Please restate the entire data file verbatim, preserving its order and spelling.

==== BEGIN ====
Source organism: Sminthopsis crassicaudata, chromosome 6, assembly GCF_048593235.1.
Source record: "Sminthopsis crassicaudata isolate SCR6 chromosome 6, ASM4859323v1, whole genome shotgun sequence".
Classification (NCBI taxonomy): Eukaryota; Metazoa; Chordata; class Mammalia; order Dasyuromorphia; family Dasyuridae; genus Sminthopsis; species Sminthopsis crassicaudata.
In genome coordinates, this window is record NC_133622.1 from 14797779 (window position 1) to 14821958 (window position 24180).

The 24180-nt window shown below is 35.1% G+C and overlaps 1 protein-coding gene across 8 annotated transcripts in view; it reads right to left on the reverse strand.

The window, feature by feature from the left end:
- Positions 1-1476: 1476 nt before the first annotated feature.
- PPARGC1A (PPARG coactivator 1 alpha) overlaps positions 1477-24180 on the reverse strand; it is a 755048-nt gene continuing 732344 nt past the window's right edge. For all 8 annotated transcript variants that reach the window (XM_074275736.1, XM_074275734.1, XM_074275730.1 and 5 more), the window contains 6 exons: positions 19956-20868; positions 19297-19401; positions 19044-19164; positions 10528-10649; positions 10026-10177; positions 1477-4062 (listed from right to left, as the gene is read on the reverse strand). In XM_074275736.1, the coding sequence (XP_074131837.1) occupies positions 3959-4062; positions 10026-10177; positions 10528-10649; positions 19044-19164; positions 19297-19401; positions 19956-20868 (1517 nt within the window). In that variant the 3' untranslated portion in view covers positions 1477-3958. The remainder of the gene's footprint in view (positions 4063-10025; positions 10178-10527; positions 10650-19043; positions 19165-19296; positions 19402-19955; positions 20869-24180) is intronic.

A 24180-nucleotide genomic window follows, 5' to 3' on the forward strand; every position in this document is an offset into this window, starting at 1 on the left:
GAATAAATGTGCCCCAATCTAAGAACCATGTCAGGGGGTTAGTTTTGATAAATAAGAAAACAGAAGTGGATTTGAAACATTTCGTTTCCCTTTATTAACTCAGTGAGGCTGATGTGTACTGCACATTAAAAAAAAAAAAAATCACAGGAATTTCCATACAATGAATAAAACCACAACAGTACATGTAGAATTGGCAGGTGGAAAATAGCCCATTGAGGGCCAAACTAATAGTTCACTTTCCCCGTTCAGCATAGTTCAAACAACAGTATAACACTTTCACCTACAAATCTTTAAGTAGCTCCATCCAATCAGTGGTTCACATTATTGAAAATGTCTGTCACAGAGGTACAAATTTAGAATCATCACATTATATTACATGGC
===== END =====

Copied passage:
Source organism: Sminthopsis crassicaudata, chromosome 6, assembly GCF_048593235.1.
Source record: "Sminthopsis crassicaudata isolate SCR6 chromosome 6, ASM4859323v1, whole genome shotgun sequence".
Classification (NCBI taxonomy): Eukaryota; Metazoa; Chordata; class Mammalia; order Dasyuromorphia; family Dasyuridae; genus Sminthopsis; species Sminthopsis crassicaudata.
In genome coordinates, this window is record NC_133622.1 from 14797779 (window position 1) to 14821958 (window position 24180).

The 24180-nt window shown below is 35.1% G+C and overlaps 1 protein-coding gene across 8 annotated transcripts in view; it reads right to left on the reverse strand.

The window, feature by feature from the left end:
- Positions 1-1476: 1476 nt before the first annotated feature.
- PPARGC1A (PPARG coactivator 1 alpha) overlaps positions 1477-24180 on the reverse strand; it is a 755048-nt gene continuing 732344 nt past the window's right edge. For all 8 annotated transcript variants that reach the window (XM_074275736.1, XM_074275734.1, XM_074275730.1 and 5 more), the window contains 6 exons: positions 19956-20868; positions 19297-19401; positions 19044-19164; positions 10528-10649; positions 10026-10177; positions 1477-4062 (listed from right to left, as the gene is read on the reverse strand). In XM_074275736.1, the coding sequence (XP_074131837.1) occupies positions 3959-4062; positions 10026-10177; positions 10528-10649; positions 19044-19164; positions 19297-19401; positions 19956-20868 (1517 nt within the window). In that variant the 3' untranslated portion in view covers positions 1477-3958. The remainder of the gene's footprint in view (positions 4063-10025; positions 10178-10527; positions 10650-19043; positions 19165-19296; positions 19402-19955; positions 20869-24180) is intronic.

A 24180-nucleotide genomic window follows, 5' to 3' on the forward strand; every position in this document is an offset into this window, starting at 1 on the left:
GAATAAATGTGCCCCAATCTAAGAACCATGTCAGGGGGTTAGTTTTGATAAATAAGAAAACAGAAGTGGATTTGAAACATTTCGTTTCCCTTTATTAACTCAGTGAGGCTGATGTGTACTGCACATTAAAAAAAAAAAAAATCACAGGAATTTCCATACAATGAATAAAACCACAACAGTACATGTAGAATTGGCAGGTGGAAAATAGCCCATTGAGGGCCAAACTAATAGTTCACTTTCCCCGTTCAGCATAGTTCAAACAACAGTATAACACTTTCACCTACAAATCTTTAAGTAGCTCCATCCAATCAGTGGTTCACATTATTGAAAATGTCTGTCACAGAGGTACAAATTTAGAATCATCACATTATATTACATGGC